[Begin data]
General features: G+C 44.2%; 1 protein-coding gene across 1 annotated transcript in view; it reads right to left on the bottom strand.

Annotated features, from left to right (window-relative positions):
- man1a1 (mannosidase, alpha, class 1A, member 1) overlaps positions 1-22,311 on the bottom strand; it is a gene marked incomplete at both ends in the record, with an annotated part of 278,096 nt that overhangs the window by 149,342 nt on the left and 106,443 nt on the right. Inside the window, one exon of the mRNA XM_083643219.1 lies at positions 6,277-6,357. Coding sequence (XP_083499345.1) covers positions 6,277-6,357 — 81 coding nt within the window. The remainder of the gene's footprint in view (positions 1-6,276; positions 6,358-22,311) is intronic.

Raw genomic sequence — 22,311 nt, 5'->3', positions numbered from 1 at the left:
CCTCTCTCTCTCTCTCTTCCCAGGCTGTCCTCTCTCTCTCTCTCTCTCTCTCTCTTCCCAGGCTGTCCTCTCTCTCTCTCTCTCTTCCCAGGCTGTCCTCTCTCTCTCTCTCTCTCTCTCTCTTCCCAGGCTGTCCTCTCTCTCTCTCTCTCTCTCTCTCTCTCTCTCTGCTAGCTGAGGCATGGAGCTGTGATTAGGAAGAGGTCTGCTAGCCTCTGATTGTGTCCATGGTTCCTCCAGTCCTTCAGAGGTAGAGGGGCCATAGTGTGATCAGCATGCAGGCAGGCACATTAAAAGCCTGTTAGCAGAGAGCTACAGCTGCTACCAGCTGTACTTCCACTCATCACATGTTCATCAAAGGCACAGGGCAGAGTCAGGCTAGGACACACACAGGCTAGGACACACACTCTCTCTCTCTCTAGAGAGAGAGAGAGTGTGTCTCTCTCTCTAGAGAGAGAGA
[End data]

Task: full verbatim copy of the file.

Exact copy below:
General features: G+C 44.2%; 1 protein-coding gene across 1 annotated transcript in view; it reads right to left on the bottom strand.

Annotated features, from left to right (window-relative positions):
- man1a1 (mannosidase, alpha, class 1A, member 1) overlaps positions 1-22,311 on the bottom strand; it is a gene marked incomplete at both ends in the record, with an annotated part of 278,096 nt that overhangs the window by 149,342 nt on the left and 106,443 nt on the right. Inside the window, one exon of the mRNA XM_083643219.1 lies at positions 6,277-6,357. Coding sequence (XP_083499345.1) covers positions 6,277-6,357 — 81 coding nt within the window. The remainder of the gene's footprint in view (positions 1-6,276; positions 6,358-22,311) is intronic.

Raw genomic sequence — 22,311 nt, 5'->3', positions numbered from 1 at the left:
CCTCTCTCTCTCTCTCTTCCCAGGCTGTCCTCTCTCTCTCTCTCTCTCTCTCTCTTCCCAGGCTGTCCTCTCTCTCTCTCTCTCTTCCCAGGCTGTCCTCTCTCTCTCTCTCTCTCTCTCTCTTCCCAGGCTGTCCTCTCTCTCTCTCTCTCTCTCTCTCTCTCTCTCTGCTAGCTGAGGCATGGAGCTGTGATTAGGAAGAGGTCTGCTAGCCTCTGATTGTGTCCATGGTTCCTCCAGTCCTTCAGAGGTAGAGGGGCCATAGTGTGATCAGCATGCAGGCAGGCACATTAAAAGCCTGTTAGCAGAGAGCTACAGCTGCTACCAGCTGTACTTCCACTCATCACATGTTCATCAAAGGCACAGGGCAGAGTCAGGCTAGGACACACACAGGCTAGGACACACACTCTCTCTCTCTCTAGAGAGAGAGAGAGTGTGTCTCTCTCTCTAGAGAGAGAGA